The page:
DODGE CITY, Kan. (KSNW) – At four months old, Andrew Mueting was diagnosed with osteopetrosis, a rare genetic condition.
“His bones just kept getting harder and harder and harder,” his mother Paula explained, “and eventually, kids with this condition usually die by the age of 10.”
Andrew is 12 now, thanks to a bone marrow transplant technique that was only available at St. Jude at the time.
“It was a research protocol that they were using where a parent was the donor,” said Paula, “and in his case especially, it was important to move fast to transplant to preserve the health that he had.”
It was a rough few months of treatment, but Paula will always remember the moment she first got to hold Andrew.
“It was Mother’s Day. My first Mother’s Day, and they, it was an ordeal, but they got him over into our arms and really, he did, he started to do a lot better.”
12 years later, the bone marrow he received from his dad Nick has held, effectively curing Andrew.
He’s legally blind, but that’s not holding him back.
“I’ve even gone undefeated five rounds in the quiz bowl and got first in my age group in the science fair,” said Andrew.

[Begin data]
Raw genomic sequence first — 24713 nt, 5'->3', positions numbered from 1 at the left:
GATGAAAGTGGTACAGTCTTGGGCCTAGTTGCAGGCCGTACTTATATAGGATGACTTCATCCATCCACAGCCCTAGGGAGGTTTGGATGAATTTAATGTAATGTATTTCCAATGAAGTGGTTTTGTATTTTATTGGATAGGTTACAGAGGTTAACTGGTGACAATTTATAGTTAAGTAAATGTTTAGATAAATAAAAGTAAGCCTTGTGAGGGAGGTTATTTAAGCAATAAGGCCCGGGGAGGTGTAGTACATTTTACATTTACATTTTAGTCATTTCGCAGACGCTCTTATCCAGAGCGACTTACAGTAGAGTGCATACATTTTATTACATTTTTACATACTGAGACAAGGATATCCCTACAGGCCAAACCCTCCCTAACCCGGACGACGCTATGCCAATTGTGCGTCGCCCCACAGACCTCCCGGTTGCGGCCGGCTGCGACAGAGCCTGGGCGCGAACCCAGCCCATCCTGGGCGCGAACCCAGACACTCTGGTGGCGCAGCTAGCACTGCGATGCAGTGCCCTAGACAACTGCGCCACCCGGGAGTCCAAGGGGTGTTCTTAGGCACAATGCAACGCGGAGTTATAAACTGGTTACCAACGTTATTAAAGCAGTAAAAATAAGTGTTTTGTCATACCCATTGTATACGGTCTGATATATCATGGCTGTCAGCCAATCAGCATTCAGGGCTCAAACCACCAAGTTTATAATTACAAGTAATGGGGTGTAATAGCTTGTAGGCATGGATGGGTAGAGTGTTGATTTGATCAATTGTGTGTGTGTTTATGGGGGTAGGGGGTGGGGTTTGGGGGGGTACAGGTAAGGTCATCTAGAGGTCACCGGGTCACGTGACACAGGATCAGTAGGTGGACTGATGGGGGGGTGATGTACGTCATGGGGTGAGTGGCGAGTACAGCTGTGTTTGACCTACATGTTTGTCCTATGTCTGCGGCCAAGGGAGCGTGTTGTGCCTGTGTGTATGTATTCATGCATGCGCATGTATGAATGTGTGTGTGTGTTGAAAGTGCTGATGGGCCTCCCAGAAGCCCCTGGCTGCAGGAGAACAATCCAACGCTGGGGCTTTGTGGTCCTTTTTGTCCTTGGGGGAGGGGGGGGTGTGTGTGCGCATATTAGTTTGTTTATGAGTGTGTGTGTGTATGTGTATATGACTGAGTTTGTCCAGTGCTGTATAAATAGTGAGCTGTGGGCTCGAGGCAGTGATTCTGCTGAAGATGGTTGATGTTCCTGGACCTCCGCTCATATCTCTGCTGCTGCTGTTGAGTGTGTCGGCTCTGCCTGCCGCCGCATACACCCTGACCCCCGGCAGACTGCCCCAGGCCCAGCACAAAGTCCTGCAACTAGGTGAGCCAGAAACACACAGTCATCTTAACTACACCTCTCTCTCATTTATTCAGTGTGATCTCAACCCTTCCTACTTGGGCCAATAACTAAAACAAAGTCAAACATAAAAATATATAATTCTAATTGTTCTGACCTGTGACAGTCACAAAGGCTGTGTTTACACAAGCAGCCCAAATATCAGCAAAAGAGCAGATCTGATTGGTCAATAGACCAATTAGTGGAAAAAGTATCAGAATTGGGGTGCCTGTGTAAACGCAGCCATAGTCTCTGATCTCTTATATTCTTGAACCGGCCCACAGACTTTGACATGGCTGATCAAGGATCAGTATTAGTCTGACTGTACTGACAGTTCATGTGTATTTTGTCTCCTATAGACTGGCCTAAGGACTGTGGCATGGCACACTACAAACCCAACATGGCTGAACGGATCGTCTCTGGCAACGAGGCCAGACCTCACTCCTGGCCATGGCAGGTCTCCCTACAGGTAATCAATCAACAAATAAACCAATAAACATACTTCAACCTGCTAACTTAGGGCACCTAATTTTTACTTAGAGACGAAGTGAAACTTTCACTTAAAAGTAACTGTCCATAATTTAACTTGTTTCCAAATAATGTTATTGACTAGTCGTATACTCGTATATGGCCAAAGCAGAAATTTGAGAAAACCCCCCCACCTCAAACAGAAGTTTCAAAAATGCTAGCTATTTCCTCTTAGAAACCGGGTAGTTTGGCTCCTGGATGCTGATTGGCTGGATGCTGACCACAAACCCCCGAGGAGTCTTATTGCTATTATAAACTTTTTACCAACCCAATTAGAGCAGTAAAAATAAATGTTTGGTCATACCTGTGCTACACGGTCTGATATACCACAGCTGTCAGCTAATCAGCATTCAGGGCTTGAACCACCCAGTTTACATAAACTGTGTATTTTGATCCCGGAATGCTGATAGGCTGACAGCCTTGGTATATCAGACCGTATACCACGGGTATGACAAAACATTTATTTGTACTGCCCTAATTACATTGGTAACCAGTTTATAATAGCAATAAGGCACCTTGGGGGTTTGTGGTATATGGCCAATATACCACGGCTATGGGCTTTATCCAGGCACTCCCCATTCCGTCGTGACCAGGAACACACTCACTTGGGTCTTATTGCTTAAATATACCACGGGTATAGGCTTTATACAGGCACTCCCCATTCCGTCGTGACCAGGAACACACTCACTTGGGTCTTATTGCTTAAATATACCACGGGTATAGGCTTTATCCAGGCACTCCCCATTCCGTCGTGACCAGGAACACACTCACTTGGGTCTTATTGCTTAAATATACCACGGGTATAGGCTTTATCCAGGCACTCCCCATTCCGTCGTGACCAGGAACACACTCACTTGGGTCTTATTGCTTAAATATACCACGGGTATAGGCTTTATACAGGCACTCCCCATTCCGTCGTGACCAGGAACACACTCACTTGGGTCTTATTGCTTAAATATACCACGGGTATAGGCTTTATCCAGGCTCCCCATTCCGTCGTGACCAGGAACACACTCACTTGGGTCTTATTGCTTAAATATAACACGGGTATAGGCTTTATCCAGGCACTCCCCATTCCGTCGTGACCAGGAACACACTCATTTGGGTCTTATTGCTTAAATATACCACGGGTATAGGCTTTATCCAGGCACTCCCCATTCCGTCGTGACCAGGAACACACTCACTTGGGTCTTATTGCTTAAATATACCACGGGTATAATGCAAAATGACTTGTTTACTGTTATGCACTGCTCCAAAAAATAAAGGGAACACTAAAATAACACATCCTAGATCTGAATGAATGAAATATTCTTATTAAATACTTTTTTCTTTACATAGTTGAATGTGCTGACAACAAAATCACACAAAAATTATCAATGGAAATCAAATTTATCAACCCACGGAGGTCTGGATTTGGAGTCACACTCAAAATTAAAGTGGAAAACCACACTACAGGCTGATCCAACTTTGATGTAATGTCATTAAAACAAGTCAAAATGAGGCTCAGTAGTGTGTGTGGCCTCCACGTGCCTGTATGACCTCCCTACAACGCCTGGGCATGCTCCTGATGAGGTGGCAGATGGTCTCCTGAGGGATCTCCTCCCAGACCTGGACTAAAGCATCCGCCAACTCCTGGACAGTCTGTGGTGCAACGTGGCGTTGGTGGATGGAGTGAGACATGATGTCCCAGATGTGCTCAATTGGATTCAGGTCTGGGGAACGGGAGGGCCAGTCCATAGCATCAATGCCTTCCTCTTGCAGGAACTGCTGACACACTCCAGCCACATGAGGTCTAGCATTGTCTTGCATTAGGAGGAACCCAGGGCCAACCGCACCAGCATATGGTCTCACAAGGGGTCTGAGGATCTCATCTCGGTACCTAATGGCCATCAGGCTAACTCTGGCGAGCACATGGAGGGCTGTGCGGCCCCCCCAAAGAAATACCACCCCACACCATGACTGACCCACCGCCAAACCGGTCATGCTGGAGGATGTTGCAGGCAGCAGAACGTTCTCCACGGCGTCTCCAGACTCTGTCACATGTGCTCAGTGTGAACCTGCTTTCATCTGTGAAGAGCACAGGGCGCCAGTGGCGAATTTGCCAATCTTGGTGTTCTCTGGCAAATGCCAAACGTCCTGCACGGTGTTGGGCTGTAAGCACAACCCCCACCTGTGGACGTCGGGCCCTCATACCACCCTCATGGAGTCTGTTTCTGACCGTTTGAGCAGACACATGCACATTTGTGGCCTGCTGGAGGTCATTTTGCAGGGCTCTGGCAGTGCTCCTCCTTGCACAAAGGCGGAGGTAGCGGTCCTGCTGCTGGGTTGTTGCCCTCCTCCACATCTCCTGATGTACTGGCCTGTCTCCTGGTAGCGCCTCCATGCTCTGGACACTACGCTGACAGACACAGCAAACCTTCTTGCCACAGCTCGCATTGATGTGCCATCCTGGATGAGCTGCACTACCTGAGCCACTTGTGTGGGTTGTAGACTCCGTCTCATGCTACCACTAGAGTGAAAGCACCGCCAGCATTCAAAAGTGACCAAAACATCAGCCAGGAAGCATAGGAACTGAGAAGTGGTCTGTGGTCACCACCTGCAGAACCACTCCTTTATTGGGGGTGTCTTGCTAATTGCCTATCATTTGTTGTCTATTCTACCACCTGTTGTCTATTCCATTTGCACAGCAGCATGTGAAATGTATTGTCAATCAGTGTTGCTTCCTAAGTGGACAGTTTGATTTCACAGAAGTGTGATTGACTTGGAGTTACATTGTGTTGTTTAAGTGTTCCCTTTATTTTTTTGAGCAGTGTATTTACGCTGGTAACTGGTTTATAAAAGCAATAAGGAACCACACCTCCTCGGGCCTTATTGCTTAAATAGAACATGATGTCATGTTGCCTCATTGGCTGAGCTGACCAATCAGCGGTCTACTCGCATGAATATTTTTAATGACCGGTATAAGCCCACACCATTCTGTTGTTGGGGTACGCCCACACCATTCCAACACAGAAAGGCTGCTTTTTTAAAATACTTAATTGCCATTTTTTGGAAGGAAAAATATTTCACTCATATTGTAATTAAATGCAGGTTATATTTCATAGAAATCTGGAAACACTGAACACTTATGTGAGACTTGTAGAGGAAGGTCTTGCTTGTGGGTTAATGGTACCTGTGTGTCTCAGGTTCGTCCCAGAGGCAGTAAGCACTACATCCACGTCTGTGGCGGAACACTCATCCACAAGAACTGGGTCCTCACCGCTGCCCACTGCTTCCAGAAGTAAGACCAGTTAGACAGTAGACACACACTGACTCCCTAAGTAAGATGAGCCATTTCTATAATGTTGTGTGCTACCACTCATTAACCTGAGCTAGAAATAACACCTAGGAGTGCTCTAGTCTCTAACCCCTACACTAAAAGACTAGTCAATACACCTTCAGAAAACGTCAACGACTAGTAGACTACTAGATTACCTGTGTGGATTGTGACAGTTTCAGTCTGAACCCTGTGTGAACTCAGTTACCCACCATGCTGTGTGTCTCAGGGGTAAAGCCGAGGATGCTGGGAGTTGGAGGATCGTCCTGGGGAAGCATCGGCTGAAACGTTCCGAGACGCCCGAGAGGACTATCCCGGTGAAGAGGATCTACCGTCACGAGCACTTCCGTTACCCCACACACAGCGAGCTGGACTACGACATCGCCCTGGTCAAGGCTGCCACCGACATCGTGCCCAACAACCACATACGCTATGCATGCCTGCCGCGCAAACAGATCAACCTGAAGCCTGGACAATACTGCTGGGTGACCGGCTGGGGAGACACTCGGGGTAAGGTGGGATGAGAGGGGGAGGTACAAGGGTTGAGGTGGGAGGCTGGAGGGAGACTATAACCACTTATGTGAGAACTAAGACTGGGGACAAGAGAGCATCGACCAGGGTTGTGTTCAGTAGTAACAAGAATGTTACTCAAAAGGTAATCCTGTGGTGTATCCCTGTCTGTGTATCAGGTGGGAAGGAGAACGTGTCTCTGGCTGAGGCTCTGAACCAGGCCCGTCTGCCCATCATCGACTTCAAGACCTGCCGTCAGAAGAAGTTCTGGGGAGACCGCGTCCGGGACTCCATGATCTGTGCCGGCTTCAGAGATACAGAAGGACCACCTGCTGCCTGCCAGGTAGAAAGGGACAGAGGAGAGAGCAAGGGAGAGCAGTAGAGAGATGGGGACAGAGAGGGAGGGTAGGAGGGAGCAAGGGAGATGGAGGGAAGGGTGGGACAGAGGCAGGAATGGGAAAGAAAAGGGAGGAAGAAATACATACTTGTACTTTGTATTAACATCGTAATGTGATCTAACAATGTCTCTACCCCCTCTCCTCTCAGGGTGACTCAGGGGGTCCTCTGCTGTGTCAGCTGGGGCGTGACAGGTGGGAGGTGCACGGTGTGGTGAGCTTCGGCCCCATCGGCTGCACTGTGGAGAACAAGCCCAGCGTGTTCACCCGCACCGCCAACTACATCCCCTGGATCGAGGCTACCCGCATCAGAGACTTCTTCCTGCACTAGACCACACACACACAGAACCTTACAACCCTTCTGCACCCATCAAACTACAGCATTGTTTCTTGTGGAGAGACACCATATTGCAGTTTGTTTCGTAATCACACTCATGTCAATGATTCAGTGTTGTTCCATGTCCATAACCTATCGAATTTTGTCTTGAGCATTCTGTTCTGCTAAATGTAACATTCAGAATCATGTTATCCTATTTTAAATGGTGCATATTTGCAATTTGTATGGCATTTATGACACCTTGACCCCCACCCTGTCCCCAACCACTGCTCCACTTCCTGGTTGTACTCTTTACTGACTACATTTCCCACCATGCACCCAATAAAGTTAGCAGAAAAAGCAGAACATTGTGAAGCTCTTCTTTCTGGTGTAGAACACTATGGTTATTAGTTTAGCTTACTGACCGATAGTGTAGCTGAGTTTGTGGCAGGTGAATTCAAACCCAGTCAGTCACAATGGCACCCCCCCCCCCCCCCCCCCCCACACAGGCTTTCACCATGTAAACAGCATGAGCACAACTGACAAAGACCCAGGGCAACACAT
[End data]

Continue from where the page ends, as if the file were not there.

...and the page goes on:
From their first St. Jude visit, the family felt at home, and not just because of the doctors and nurses.
“Custodian, security guards,” said Paula.
“Lunch ladies,” Nick added.
“Lunch ladies,” Paula agreed. “Every single person on that campus has a heart that is amazing.”
Returning for checkups is always positive.
“For us,” said Nick, “every time we go back to Memphis, every time we go to St. Jude, it’s essentially a homecoming.”
“It became his Disney World,” said Paula.
Now, the whole family gives back, regularly running in charity marathons, half marathons, and 5Ks.
“I’ve been there,” said Nick, “I’ve lived it, so it’s easy for me to go running for the kids of St. Jude.”
Nick and Paula say Andrew is doing “fantastic.”